As we were preparing to leave, friends we don’t often see asked: are you still living in Oxford? At work, when colleagues heard that we’re leaving, we were asked: what are you going on to do? The mobility so central to what we’re doing made the answers hard to formulate. In a way, they still are. House sitting around the world? Taking some time out? Working remotely? It isn’t quite the absolute freedom travelling or the limitations of a sabbatical from a job. It doesn’t have the stability of moving abroad for work and we’re perhaps a little too old for a gap year. The best way to sum it up is location independence, but that often necessitates a definition and an explanation.
Defining ‘location independent’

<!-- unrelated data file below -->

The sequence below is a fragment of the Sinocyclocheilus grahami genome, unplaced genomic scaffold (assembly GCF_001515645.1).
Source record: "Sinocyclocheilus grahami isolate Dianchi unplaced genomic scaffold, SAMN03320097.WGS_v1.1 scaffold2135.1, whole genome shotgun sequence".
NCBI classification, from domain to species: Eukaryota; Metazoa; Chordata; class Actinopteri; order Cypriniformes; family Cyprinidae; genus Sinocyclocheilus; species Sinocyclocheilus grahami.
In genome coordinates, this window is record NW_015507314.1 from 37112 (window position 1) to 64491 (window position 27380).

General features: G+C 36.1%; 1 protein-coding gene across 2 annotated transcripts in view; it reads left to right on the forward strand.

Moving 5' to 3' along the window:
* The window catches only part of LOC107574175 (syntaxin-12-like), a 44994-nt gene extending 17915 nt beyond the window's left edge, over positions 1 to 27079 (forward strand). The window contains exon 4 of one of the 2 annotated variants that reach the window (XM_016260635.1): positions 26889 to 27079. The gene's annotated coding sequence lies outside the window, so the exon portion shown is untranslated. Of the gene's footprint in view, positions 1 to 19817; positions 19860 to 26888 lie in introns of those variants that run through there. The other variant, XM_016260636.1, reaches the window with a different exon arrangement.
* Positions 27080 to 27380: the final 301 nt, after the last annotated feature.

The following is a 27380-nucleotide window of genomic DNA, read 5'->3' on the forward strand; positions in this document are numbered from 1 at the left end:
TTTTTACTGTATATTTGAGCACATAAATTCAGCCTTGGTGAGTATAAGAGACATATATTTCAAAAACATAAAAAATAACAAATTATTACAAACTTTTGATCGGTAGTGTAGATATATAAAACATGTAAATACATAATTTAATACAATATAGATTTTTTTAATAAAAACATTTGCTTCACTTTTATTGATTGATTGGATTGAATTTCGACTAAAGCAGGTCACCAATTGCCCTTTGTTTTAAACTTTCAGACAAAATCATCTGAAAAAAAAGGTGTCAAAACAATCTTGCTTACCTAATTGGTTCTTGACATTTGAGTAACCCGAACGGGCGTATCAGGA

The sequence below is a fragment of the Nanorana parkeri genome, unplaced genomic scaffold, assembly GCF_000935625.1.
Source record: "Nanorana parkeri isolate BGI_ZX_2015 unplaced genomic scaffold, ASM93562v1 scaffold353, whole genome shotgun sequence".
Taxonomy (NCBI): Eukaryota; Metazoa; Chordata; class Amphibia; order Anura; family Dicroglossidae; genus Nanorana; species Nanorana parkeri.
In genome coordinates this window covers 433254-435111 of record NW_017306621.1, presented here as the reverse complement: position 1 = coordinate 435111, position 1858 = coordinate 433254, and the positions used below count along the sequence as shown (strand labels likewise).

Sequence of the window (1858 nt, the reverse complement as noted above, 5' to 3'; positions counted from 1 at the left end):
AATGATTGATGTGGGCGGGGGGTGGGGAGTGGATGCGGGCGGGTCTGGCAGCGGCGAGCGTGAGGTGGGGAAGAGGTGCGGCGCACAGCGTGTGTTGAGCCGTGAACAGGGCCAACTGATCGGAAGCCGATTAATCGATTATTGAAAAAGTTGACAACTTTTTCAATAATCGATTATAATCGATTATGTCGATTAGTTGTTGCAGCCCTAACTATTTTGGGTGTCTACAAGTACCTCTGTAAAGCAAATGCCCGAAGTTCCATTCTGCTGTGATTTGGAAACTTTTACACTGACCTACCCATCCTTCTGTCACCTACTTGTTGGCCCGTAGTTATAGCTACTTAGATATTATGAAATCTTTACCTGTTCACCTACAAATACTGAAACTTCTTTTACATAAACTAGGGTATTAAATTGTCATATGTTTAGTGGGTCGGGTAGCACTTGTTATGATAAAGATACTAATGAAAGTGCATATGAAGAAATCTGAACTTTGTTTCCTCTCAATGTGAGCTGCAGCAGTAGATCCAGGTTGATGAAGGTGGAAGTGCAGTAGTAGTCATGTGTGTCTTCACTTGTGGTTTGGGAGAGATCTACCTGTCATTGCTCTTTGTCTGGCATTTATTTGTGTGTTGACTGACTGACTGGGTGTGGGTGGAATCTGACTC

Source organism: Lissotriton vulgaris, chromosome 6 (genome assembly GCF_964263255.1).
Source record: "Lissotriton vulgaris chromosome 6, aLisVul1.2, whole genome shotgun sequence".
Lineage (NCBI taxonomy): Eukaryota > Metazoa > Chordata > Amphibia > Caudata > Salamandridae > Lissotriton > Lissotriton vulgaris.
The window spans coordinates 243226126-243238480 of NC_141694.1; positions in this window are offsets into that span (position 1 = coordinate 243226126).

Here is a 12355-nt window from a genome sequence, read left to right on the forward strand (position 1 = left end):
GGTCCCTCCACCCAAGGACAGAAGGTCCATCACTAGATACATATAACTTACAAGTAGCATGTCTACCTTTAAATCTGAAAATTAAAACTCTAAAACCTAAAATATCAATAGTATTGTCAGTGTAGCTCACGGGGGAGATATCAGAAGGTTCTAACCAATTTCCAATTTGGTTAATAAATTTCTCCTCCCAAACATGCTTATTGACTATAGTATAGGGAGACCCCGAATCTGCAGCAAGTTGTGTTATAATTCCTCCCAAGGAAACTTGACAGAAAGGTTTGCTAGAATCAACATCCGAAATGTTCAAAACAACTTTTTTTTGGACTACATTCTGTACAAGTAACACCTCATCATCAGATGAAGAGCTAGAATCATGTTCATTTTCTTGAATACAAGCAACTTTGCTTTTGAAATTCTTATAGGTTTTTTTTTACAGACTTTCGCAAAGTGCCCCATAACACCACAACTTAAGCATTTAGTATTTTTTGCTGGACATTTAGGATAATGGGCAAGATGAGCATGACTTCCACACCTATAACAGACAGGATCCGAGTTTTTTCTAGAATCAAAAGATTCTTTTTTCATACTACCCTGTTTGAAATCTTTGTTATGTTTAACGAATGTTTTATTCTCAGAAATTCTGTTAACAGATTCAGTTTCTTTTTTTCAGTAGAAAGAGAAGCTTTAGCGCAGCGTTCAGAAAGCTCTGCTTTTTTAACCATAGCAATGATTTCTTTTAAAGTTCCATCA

Being location independent, or how we’re approaching it, means that we have decided not to have a permanent home base. This decision seems to go against where our lives, apparently, should be going. Recently married; building careers after long years in education, the end of our good child-bearing years on the horizon, starting to acquire (through gifts) posh glassware and a coffee maker: the path is well trodden, ‘setting down’ seems inevitable, desirable. Or at least, we’re told it should be. And yet, the 9-to-5 quite doesn’t suit us: too many years of being able to set our own schedules. And after years in the same city trying to make something work, the feeling of being stuck fed a desire for something new. So, unable to face signing up to another year’s lease on an expensive flat, signing up to another year in suspension, we decided to become ‘location independent’ and live in different parts of the world through house sitting. We chose mobility over fixity.